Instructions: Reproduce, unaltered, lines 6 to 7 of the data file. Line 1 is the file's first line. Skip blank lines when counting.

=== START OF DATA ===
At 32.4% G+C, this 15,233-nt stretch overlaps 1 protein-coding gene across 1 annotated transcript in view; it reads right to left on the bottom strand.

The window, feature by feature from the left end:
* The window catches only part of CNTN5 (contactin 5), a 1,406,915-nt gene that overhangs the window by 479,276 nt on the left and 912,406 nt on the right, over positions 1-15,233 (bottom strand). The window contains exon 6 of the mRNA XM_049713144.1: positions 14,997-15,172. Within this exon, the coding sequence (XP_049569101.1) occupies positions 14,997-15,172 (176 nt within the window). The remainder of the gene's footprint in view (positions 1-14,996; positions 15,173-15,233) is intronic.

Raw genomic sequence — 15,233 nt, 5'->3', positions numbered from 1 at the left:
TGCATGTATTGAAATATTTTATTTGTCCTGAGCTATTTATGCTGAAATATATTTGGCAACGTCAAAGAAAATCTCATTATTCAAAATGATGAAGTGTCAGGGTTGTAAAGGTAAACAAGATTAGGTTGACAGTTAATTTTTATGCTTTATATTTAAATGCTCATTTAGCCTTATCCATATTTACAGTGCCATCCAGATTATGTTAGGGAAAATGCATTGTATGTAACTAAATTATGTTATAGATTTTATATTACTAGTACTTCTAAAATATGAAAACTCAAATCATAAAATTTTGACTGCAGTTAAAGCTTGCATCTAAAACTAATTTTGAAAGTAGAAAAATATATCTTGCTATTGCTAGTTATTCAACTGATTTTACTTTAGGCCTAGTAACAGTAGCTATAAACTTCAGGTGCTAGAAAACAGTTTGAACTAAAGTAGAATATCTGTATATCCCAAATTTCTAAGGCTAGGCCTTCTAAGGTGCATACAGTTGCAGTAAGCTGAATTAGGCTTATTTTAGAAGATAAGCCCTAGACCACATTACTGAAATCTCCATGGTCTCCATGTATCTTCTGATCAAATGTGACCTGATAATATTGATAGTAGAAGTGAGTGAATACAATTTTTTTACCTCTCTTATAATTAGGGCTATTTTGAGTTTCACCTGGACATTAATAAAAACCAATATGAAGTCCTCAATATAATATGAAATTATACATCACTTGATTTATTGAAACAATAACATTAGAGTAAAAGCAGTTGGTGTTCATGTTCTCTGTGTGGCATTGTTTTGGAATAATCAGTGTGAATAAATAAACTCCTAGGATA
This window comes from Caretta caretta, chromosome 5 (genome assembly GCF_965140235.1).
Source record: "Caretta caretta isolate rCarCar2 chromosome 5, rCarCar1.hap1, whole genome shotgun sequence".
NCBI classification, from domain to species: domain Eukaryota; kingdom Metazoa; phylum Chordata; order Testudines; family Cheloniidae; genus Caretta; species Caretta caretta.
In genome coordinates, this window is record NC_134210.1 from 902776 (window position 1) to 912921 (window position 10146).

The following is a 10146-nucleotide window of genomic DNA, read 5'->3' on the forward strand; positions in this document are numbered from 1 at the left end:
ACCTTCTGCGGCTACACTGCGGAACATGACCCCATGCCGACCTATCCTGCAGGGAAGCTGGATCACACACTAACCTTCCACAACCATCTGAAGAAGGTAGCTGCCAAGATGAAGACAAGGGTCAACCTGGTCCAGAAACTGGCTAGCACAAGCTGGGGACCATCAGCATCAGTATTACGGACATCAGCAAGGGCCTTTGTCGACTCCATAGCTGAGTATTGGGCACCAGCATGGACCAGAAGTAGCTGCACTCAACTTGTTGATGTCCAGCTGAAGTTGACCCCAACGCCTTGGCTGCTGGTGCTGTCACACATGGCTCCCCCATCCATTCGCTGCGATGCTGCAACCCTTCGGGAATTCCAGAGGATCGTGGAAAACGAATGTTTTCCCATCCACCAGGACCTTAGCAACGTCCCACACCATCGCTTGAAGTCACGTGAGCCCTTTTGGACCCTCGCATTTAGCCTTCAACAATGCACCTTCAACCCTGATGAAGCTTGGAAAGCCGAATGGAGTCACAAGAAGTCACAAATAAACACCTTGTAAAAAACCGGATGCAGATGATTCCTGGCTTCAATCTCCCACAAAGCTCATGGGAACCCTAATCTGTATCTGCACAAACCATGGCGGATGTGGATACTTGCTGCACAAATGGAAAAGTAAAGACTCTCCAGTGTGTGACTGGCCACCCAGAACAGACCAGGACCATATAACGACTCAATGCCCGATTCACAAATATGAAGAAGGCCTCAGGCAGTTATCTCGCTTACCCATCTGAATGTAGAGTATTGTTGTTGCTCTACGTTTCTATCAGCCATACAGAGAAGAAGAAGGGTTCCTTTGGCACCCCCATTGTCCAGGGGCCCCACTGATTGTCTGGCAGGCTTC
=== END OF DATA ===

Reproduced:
This window comes from Caretta caretta, chromosome 5 (genome assembly GCF_965140235.1).
Source record: "Caretta caretta isolate rCarCar2 chromosome 5, rCarCar1.hap1, whole genome shotgun sequence".